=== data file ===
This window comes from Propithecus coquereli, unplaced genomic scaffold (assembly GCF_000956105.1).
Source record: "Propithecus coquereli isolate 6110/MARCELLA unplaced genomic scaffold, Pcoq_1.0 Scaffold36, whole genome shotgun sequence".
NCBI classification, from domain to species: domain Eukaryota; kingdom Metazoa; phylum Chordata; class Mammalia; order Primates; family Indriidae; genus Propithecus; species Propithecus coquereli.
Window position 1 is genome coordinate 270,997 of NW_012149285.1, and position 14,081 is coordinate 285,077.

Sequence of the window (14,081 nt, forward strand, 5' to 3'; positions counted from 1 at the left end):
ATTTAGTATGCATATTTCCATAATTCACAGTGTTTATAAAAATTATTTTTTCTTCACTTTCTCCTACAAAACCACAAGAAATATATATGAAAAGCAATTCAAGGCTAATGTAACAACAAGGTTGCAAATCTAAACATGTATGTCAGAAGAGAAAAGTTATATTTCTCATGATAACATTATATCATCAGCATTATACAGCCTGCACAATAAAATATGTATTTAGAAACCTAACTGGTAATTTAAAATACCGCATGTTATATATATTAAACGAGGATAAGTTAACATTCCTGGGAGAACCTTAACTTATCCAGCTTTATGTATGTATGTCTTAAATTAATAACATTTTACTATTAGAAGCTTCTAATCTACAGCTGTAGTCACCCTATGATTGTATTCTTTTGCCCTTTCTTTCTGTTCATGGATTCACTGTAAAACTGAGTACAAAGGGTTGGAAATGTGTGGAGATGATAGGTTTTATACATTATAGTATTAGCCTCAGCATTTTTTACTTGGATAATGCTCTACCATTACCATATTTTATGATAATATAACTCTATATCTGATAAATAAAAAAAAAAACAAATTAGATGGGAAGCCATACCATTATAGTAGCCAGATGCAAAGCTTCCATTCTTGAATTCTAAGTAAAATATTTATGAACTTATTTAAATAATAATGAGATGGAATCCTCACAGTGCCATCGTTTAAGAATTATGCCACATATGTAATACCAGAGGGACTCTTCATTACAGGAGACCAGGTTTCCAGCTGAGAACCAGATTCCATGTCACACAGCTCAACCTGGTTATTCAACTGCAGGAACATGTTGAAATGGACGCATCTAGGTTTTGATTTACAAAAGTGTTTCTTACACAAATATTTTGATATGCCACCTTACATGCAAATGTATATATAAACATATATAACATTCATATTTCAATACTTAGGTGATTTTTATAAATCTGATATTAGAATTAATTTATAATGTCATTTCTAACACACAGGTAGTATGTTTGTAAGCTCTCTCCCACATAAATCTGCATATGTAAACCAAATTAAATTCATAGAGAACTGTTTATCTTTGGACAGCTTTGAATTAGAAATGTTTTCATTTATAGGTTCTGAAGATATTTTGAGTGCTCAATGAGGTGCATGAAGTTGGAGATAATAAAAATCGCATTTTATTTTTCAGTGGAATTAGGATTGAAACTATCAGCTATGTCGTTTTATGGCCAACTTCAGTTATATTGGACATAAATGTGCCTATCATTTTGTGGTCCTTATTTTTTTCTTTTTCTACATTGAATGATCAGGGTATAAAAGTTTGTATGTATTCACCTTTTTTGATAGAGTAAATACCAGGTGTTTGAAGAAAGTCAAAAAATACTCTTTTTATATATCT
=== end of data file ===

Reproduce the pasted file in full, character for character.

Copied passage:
This window comes from Propithecus coquereli, unplaced genomic scaffold (assembly GCF_000956105.1).
Source record: "Propithecus coquereli isolate 6110/MARCELLA unplaced genomic scaffold, Pcoq_1.0 Scaffold36, whole genome shotgun sequence".
NCBI classification, from domain to species: domain Eukaryota; kingdom Metazoa; phylum Chordata; class Mammalia; order Primates; family Indriidae; genus Propithecus; species Propithecus coquereli.
Window position 1 is genome coordinate 270,997 of NW_012149285.1, and position 14,081 is coordinate 285,077.

Sequence of the window (14,081 nt, forward strand, 5' to 3'; positions counted from 1 at the left end):
ATTTAGTATGCATATTTCCATAATTCACAGTGTTTATAAAAATTATTTTTTCTTCACTTTCTCCTACAAAACCACAAGAAATATATATGAAAAGCAATTCAAGGCTAATGTAACAACAAGGTTGCAAATCTAAACATGTATGTCAGAAGAGAAAAGTTATATTTCTCATGATAACATTATATCATCAGCATTATACAGCCTGCACAATAAAATATGTATTTAGAAACCTAACTGGTAATTTAAAATACCGCATGTTATATATATTAAACGAGGATAAGTTAACATTCCTGGGAGAACCTTAACTTATCCAGCTTTATGTATGTATGTCTTAAATTAATAACATTTTACTATTAGAAGCTTCTAATCTACAGCTGTAGTCACCCTATGATTGTATTCTTTTGCCCTTTCTTTCTGTTCATGGATTCACTGTAAAACTGAGTACAAAGGGTTGGAAATGTGTGGAGATGATAGGTTTTATACATTATAGTATTAGCCTCAGCATTTTTTACTTGGATAATGCTCTACCATTACCATATTTTATGATAATATAACTCTATATCTGATAAATAAAAAAAAAAACAAATTAGATGGGAAGCCATACCATTATAGTAGCCAGATGCAAAGCTTCCATTCTTGAATTCTAAGTAAAATATTTATGAACTTATTTAAATAATAATGAGATGGAATCCTCACAGTGCCATCGTTTAAGAATTATGCCACATATGTAATACCAGAGGGACTCTTCATTACAGGAGACCAGGTTTCCAGCTGAGAACCAGATTCCATGTCACACAGCTCAACCTGGTTATTCAACTGCAGGAACATGTTGAAATGGACGCATCTAGGTTTTGATTTACAAAAGTGTTTCTTACACAAATATTTTGATATGCCACCTTACATGCAAATGTATATATAAACATATATAACATTCATATTTCAATACTTAGGTGATTTTTATAAATCTGATATTAGAATTAATTTATAATGTCATTTCTAACACACAGGTAGTATGTTTGTAAGCTCTCTCCCACATAAATCTGCATATGTAAACCAAATTAAATTCATAGAGAACTGTTTATCTTTGGACAGCTTTGAATTAGAAATGTTTTCATTTATAGGTTCTGAAGATATTTTGAGTGCTCAATGAGGTGCATGAAGTTGGAGATAATAAAAATCGCATTTTATTTTTCAGTGGAATTAGGATTGAAACTATCAGCTATGTCGTTTTATGGCCAACTTCAGTTATATTGGACATAAATGTGCCTATCATTTTGTGGTCCTTATTTTTTTCTTTTTCTACATTGAATGATCAGGGTATAAAAGTTTGTATGTATTCACCTTTTTTGATAGAGTAAATACCAGGTGTTTGAAGAAAGTCAAAAAATACTCTTTTTATATATCT